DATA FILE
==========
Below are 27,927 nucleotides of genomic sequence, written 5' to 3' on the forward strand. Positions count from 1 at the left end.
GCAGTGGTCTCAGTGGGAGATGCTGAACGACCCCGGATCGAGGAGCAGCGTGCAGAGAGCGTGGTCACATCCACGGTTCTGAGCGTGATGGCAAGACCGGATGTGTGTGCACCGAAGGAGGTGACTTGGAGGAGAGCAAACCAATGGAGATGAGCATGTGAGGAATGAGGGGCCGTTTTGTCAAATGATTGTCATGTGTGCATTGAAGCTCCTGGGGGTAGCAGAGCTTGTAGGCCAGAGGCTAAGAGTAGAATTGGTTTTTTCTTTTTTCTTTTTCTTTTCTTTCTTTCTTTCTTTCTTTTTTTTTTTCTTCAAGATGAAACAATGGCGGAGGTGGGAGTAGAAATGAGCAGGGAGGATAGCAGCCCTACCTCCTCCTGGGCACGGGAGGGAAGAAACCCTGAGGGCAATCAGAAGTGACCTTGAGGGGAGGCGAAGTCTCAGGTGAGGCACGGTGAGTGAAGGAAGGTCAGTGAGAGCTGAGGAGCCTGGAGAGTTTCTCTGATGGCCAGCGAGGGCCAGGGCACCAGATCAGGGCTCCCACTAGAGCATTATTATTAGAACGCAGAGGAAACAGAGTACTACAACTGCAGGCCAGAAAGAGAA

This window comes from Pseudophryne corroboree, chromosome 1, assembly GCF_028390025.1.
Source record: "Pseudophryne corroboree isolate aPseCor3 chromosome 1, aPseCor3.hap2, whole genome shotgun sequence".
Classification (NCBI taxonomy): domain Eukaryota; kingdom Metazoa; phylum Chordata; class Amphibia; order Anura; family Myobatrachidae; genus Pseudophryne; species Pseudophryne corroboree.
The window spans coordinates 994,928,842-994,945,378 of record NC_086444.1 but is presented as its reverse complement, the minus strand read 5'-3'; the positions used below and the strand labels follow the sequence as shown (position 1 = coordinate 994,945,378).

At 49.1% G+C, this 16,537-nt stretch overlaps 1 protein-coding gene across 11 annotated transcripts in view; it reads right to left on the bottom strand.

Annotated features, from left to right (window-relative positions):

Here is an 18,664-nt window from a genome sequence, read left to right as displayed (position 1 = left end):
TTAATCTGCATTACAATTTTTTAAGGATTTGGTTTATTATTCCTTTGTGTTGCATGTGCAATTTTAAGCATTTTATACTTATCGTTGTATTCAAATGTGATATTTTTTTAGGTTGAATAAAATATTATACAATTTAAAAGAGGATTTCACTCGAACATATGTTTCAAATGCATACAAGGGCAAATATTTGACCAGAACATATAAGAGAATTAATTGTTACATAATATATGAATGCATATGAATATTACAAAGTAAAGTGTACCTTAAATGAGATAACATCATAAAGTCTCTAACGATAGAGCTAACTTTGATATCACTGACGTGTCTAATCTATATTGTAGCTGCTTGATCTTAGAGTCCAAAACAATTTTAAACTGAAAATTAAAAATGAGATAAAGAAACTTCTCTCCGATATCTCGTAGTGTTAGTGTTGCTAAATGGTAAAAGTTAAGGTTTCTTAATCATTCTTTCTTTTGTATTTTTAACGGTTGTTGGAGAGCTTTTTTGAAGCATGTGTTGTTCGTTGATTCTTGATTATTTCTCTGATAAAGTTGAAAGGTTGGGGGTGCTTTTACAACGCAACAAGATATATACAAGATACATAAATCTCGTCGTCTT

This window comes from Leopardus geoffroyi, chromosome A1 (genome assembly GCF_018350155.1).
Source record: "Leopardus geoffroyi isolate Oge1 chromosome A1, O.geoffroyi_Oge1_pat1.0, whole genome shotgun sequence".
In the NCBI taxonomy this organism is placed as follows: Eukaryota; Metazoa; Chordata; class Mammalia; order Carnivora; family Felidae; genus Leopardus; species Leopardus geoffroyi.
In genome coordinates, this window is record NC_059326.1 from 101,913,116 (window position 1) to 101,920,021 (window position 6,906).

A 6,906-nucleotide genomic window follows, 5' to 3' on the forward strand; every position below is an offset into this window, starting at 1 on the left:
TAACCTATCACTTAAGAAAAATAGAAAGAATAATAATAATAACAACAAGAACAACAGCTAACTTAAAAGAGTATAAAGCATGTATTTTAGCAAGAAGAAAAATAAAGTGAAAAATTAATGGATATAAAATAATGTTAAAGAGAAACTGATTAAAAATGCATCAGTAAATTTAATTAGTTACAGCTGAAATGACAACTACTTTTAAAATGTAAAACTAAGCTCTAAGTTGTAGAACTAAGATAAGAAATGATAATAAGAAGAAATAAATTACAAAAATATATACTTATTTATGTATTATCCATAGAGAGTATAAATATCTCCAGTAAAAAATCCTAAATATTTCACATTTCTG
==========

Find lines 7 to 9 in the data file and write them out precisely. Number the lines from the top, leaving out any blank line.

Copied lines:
At 49.1% G+C, this 16,537-nt stretch overlaps 1 protein-coding gene across 11 annotated transcripts in view; it reads right to left on the bottom strand.

Annotated features, from left to right (window-relative positions):

Here is an 18,664-nt window from a genome sequence, read left to right as displayed (position 1 = left end):